Mastering The Art of War
Mastering The Art of War touts itself (or its authors - Liu Ji and Zhuge Liang, or its translator Thomas Cleary does) as exploring some of the wisdoms of two books of ancient Chinese origin: Sun Tzu's The Art of War (a book about strategy) and I Ching - (the Book of Changes containing 360 insights to help people deal with change - 1 for each day of the lunar year). I have not read either yet, but now am more than ever looking forward to the time and place!
One of the extracts from Mastering the Art of War I keep thinking about (especially in terms of "things no one taught me at school!")
"Hard though it may be to know people, there are ways:
1. Question them concerning right and wrong, to observe their ideas
2. Exhaust all their arguments, to see how they change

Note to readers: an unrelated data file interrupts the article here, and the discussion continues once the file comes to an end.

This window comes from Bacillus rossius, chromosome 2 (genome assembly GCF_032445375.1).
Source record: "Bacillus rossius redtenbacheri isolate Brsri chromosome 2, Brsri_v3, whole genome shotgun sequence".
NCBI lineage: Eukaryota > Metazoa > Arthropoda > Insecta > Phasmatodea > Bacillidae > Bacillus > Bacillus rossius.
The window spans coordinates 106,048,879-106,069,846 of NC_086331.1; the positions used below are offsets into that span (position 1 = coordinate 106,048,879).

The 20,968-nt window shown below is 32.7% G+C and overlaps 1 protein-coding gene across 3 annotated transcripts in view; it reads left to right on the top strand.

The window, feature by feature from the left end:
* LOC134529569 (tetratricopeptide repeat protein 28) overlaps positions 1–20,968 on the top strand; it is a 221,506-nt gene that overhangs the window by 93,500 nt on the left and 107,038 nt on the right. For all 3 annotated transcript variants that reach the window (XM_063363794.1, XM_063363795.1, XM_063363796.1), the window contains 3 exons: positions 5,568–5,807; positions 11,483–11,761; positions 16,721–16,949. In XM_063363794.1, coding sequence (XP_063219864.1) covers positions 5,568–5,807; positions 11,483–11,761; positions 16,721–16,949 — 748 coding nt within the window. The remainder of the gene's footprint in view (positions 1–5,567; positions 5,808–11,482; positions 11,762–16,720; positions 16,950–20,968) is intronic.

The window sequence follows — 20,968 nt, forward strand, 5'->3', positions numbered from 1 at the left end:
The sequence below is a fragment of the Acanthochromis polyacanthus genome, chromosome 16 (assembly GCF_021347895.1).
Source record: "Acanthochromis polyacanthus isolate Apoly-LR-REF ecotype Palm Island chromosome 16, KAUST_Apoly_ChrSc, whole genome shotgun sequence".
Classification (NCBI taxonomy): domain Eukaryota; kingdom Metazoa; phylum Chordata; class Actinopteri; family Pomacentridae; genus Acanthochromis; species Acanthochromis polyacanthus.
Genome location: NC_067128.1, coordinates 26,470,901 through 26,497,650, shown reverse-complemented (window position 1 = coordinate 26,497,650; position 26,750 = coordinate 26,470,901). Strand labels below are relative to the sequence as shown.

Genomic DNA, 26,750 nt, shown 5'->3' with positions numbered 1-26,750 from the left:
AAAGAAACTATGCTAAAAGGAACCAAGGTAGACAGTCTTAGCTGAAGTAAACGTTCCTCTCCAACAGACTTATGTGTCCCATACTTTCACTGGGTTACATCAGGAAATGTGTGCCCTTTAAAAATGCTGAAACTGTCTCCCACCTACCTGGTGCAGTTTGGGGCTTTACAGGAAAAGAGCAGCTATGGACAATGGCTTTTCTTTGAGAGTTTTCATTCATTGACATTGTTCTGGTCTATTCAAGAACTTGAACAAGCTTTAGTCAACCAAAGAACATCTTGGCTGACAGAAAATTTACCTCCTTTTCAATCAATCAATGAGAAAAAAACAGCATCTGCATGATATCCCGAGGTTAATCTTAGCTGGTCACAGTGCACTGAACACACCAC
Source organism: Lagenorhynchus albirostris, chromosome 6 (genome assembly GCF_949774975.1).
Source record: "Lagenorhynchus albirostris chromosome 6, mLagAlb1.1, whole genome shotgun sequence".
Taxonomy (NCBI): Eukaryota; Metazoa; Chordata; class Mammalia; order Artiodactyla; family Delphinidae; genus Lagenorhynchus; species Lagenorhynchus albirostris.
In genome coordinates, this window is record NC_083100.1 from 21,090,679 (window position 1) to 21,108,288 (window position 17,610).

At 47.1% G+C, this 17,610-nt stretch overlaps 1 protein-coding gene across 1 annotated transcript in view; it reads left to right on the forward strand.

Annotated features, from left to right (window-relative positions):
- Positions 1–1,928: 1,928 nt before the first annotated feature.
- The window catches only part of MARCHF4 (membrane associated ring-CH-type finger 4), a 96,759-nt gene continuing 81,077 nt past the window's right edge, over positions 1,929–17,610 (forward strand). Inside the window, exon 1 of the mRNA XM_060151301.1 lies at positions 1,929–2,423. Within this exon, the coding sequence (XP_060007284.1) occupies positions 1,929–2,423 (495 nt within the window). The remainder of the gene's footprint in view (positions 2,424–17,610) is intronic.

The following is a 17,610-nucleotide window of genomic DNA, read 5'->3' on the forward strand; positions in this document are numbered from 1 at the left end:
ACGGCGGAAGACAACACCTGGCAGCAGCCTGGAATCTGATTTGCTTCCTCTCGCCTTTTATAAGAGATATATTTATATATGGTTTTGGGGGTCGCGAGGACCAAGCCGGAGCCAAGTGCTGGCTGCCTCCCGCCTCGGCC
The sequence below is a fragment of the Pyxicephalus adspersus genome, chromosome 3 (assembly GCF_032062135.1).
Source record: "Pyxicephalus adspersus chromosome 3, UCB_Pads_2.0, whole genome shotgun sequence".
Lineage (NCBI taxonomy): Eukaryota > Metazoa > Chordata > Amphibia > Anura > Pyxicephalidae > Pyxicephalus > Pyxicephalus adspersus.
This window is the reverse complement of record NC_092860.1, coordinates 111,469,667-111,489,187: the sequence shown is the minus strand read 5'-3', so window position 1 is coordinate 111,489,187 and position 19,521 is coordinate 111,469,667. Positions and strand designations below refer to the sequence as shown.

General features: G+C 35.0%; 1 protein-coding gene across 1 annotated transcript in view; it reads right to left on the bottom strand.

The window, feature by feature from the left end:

3. Consult with them about strategy, to see how perceptive they are
4. Announce that there is trouble, to see how brave they are
5. Get them drunk, to observe their nature
6. Present them with the prospect of gain, to see how modest they are
7. Give them a task to do within a specified time, to see how trustworthy they are"
Why I recommend Mastering The Art of War:
Reason 1: It is really short, condensed, well written and edited, and reads very quickly
Reason 2: It has been 2 weeks since I finished it, and I am still thinking back to some of the wisdom from some of the pages, hence I am "forced" to blog about this book now (when I really don't have time!)
Reason 3: There are many pearls and interesting historical stories of China's history and ancient ways of life - such as the one I extracted above.
This one seems to be the most popular amazon.co.uk seller for I Ching (ranked 28632 today) . According to Mastering The Art of War, the I Ching is not supposed to be used for divination purposes at all - a rule that was once stricly adhered to in ancient times when it was decreed forbidden to do so!